LITTLE ROCK, Ark. – January 27, 2009 (AP)– Schools closed and thousands of homes and businesses had no electricity Tuesday as a storm spread a coating of ice and snow on roads and power lines from the southern Plains to the mid-Atlantic states.
At least seven deaths had been blamed on the weather.
Highway department crews were out in force spreading salt and sand on the accumulating ice, and police reported hundreds of accidents.
Ice had built up as much as an inch thick around Mountain Home, Ark., and the utility Entergy Arkansas said about 5,800 customers were blacked out as the weight of ice brought down power lines. Missouri's AmerenUE reported about 6,000 customers without service.
Thousands more had no electricity in Kentucky as ice up to 1.5 inches thick snapped tree limbs and power lines, and caused short circuits that made transformers blow out.
"You hear the popping - it sounded like gunfire - and it's limbs from trees breaking," said Hopkins County, Ky., Judge-Executive Donald Carroll, who was among those with now power. He said crews in his western Kentucky county were busy trying to clear broken branches from roads.
The National Weather Service posted ice storm and winter storm warnings Tuesday along a broad swath from Texas and Oklahoma through the Mississippi and Ohio valleys to New Jersey, Maryland and Virginia.
Public schools, colleges and universities called off classes Tuesday in parts of Arkansas, Oklahoma, Ohio, Indiana, Kentucky, Illinois and Maryland. In West Virginia, all 55 counties reported school closings.
Oklahoma Gov. Brad Henry declared a state of emergency Monday for all 77 counties and authorities urged residents to stay home. Dozens of flights were canceled at the Oklahoma City and Tulsa airports Monday.
Arkansas utility officials warned customers to prepare for up to three days without power, and many heeded the warning. At a Lowe's in Fayetteville, sales of generators were up and shoppers were buying batteries, flashlights, kerosene lamps and oil and electrical cords.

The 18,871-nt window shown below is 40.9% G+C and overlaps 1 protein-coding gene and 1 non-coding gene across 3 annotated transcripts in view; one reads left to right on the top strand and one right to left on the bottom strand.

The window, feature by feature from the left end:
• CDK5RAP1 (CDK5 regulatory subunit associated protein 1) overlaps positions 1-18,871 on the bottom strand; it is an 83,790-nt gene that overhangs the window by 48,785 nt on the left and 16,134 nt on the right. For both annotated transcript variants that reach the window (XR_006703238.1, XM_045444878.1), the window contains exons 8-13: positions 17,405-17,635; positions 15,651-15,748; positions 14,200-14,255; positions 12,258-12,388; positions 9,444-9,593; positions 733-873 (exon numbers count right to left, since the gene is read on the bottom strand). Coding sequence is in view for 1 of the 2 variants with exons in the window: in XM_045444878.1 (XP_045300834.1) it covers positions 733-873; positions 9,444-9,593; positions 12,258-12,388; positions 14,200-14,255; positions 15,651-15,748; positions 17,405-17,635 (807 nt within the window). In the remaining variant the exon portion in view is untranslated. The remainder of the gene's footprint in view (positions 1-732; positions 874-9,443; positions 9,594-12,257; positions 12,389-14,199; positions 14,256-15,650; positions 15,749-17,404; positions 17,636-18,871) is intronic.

"This appears that it could be very significant," said Arkansas highway department spokesman Randy Ort. "I'm hoping people are paying attention to the forecast and will not be going out. It just takes a thin layer of ice to lose control."
Kentucky Utilities reported about 16,000 customers without power, mostly in western Kentucky, said Brian Phillips, a spokesman for E.ON U.S., the utility's parent. The utility Kenergy reported slightly more than 3,000 customers without power in western Kentucky.
Up to 10 inches of snow was possible in parts of Kentucky, with 6 inches of snow and sleet already accumulated Tuesday morning in the west, the weather service said.
The heavy ice accumulation also was bringing down trees and power lines in extreme southern Illinois, officials said.
Elsewhere in the Ohio Valley, many businesses had closed in southern Indiana in anticipation of the storm. The weather service said as much as 9 inches of snow was possible in Ohio by the time the storm ends Wednesday, and Cincinnati operations supervisor Greg Ayres said streets already looked "terrible" Tuesday morning.
Since the storm began building on Monday, three deaths had been blamed on slippery roads in Oklahoma, with two in Missouri and one each in Texas and Arkansas.